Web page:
Housing (Amendment) Bill 2013


Dáil Éireann, 2nd May 2013


Thank you for the opportunity to speak on this Bill.


I welcome the provisions of this Bill, the main aim of which is to streamline the way in which rents are calculated across all local authorities.  I also welcome the fact that the making of a rent scheme is now a reserved function of the housing authority as this will give elected council members a role in deciding rent policy.


This Bill seeks to give greater transparency to the process by which councils arrive at rent charges, including the way financial circumstances are treated and the allowances available for dependants.  The new harmonised structure will come into effect on January 1st and paves the way for the new Housing Assistance Payments Scheme, which will see the responsibility for rent supplement switched to local authorities.


This represents a sea change in terms of the way in which housing is administered by the state and I believe that the bringing of the rent supplement under the umbrella of the local authorities is long overdue as they have the local knowledge to best implement the scheme and are best placed to ensure that the state does not pay high rents to private landlords while public housing lies vacant.




Currently, there is a wide variation in rents charged by various local authorities and this Bill will bring some level of harmonisation to the system, while still allowing for an element of discretion.  The changes envisaged under this Bill will undoubtedly result in an increase in rent for some householders, and I recognise the fact that these increases, where they fall due, will be implemented on a phased basis.


This Bill merely paves the way for what I believe will be more significant legislation in this area later this year, when the rent supplement scheme is transferred to local authorities.  Already, applicants for rent supplement have to apply to the local authority for assessment of their housing needs and so the vast majority of those on rent supplement should already be on the files of the local County or City Council.  Thus, local authorities should be aware of where various people wish to live in terms of a general area and people can be offered vacant housing as it arises.


There is one aspect of this transition that I believe needs greater scrutiny and this relates to cases where arrears accrued many years ago.  In one instance that I know of a family left the county which was their birthplace in difficult circumstances and sought to return years later, when the issues that had given rise to their leaving had been resolved.  However, they were told that they couldn’t get back on the housing list as they had arrears with the housing authority relating to the manner of their leaving years ago.  This family could get on the housing list in every county in the Republic and receive rent supplement in any other county other than the county of their birth and the area that they had close family ties with.  I believe that some consideration should be given to such cases before the system is fully transferred over to the local authorities and cases where people are debarred because of arrears which arose many years ago, should be re-examined and those people perhaps allowed a hearing in relation to their case.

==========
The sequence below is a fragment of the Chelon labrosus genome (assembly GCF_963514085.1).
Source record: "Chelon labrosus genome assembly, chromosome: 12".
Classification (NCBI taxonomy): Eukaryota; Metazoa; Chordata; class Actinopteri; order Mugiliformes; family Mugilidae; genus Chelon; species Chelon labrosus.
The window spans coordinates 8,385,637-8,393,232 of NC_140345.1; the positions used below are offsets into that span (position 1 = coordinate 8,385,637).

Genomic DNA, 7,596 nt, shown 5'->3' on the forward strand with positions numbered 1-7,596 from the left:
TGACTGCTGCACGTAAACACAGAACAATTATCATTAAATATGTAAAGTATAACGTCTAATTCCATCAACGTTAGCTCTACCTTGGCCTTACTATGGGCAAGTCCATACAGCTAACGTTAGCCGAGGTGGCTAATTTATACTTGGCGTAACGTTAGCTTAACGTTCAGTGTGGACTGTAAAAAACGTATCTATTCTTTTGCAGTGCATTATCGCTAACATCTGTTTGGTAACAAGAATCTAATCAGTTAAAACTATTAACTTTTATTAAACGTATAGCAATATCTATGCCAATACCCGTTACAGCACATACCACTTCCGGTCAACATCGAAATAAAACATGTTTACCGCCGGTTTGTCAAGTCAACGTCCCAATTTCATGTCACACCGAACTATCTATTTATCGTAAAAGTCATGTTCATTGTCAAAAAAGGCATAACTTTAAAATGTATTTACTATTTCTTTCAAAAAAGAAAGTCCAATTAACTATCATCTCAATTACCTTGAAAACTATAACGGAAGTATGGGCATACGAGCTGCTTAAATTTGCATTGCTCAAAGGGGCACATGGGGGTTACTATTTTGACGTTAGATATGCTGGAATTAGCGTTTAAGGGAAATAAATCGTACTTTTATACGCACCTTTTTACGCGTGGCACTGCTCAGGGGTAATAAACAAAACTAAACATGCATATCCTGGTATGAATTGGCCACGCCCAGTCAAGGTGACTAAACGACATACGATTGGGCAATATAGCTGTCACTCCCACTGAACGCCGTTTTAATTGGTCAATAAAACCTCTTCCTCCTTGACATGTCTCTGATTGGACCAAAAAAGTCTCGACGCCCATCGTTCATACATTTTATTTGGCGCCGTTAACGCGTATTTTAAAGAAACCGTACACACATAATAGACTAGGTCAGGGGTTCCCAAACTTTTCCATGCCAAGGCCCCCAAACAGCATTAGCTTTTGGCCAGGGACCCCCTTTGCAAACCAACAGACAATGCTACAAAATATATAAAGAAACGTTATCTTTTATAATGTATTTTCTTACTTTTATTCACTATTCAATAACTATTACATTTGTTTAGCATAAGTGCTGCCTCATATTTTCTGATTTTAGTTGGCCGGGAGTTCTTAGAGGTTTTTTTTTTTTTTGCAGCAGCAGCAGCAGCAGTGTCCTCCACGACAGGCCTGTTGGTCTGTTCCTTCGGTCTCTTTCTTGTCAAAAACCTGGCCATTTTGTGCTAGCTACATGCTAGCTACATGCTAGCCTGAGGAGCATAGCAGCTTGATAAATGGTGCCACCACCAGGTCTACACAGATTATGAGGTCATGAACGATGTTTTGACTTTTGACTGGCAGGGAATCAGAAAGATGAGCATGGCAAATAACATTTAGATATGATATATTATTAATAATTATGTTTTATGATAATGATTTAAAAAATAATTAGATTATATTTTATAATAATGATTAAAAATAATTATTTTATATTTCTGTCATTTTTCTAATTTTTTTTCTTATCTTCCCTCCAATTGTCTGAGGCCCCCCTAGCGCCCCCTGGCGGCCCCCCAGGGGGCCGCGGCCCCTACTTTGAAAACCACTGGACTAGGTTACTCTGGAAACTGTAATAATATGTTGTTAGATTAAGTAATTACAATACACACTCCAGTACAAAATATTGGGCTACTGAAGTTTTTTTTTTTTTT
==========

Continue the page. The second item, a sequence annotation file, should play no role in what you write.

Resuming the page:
This is one of the very few reservations I have in relation to the transfer of responsibility of the rent allowance scheme as overall I believe that this is a common sense approach which will yield significant financial dividends for the country’s coffers.  The local knowledge which County Councils possess will be vital and I believe that an increased number of offers to people in relation to vacant council housing will see the current high bill for rent supplement reduced significantly in years to come.


In fact, I believe that a sustained campaign offered at ensuring that people on rent supplement are offered vacant local authority houses within ten km of their current address would result in huge savings for the state and result in increased rent collection for local authorities.  I believe that the issue of staffing in housing departments of local authorities may have to be addressed in months and years to come if the maximum savings are to be achieved and this may necessitate a reconfiguration of services within Councils, but may also in some cases, require extra resources, which will be more than offset by the savings achieved.


Harmonisation of the manner in which rent is calculated is a good idea, as is the harmonisation of the rent supplement scheme, which will see the current two-tier system involving local authorities and the Department of Social Protection streamlined into a more cohesive approach which will see better use of scarce housing resources.


That is one of the most important tasks facing this government, using scarce resources well, identifying areas where savings can be made and achieving those savings, doing more with less and I believe that this Bill is one further example of our efforts on that front.